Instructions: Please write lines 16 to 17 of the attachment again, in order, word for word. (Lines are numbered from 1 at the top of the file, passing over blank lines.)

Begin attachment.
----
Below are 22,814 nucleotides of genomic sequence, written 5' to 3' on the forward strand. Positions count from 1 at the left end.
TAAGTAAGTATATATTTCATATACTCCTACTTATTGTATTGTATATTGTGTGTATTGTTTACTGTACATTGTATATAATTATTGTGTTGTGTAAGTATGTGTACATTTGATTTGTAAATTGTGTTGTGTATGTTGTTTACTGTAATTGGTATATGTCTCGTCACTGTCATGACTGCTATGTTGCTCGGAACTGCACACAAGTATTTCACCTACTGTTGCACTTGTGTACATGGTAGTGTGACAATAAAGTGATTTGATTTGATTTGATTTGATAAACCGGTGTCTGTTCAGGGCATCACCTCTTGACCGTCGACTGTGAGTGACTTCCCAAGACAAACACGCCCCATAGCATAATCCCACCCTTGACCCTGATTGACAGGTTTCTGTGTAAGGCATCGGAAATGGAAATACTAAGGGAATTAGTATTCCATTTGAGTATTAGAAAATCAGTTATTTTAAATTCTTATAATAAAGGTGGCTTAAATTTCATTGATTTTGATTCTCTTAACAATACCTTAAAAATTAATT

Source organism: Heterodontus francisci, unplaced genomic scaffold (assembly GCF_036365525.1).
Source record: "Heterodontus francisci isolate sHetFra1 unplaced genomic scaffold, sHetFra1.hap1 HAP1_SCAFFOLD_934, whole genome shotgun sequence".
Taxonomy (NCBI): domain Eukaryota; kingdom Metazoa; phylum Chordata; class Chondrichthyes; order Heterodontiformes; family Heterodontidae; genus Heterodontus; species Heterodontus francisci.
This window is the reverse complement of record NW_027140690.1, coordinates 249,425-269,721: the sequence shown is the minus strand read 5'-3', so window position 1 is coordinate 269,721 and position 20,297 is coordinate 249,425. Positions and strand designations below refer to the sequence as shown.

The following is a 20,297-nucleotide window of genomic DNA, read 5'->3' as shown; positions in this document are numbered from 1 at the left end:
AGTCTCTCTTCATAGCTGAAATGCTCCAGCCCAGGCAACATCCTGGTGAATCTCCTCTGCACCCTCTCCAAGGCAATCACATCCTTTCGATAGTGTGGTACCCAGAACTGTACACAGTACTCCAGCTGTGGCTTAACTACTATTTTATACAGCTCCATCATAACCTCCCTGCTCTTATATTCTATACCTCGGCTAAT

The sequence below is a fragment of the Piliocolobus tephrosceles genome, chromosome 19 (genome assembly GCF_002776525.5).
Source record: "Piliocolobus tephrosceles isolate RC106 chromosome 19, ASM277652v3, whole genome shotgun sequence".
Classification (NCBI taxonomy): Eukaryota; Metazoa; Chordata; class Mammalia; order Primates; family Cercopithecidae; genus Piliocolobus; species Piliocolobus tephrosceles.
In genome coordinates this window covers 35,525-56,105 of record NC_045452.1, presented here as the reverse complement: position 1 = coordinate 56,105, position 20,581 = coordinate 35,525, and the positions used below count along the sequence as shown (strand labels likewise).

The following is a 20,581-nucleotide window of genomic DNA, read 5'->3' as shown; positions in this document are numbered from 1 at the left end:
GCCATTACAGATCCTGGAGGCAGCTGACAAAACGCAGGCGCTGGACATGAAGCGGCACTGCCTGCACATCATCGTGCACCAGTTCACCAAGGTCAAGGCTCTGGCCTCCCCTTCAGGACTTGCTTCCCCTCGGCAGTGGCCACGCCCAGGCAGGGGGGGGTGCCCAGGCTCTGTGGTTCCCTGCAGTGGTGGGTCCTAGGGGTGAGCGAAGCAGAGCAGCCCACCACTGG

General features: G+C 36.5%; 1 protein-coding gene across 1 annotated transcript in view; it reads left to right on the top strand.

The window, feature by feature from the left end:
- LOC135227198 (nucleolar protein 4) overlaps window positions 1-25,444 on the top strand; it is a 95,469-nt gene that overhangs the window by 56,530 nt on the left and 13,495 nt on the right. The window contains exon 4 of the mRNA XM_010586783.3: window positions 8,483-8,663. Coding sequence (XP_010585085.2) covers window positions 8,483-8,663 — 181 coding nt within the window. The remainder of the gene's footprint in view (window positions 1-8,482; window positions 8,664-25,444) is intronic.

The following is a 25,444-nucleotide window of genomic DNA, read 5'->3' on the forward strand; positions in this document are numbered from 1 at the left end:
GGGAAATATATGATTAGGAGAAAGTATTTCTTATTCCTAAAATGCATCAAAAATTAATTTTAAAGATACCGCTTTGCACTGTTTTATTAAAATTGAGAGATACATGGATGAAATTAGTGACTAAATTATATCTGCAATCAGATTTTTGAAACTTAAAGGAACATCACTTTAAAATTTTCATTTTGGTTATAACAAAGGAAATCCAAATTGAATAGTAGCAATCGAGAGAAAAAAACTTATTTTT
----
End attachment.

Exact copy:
The window, feature by feature from the left end:
- LOC135227198 (nucleolar protein 4) overlaps window positions 1-25,444 on the top strand; it is a 95,469-nt gene that overhangs the window by 56,530 nt on the left and 13,495 nt on the right. The window contains exon 4 of the mRNA XM_010586783.3: window positions 8,483-8,663. Coding sequence (XP_010585085.2) covers window positions 8,483-8,663 — 181 coding nt within the window. The remainder of the gene's footprint in view (window positions 1-8,482; window positions 8,664-25,444) is intronic.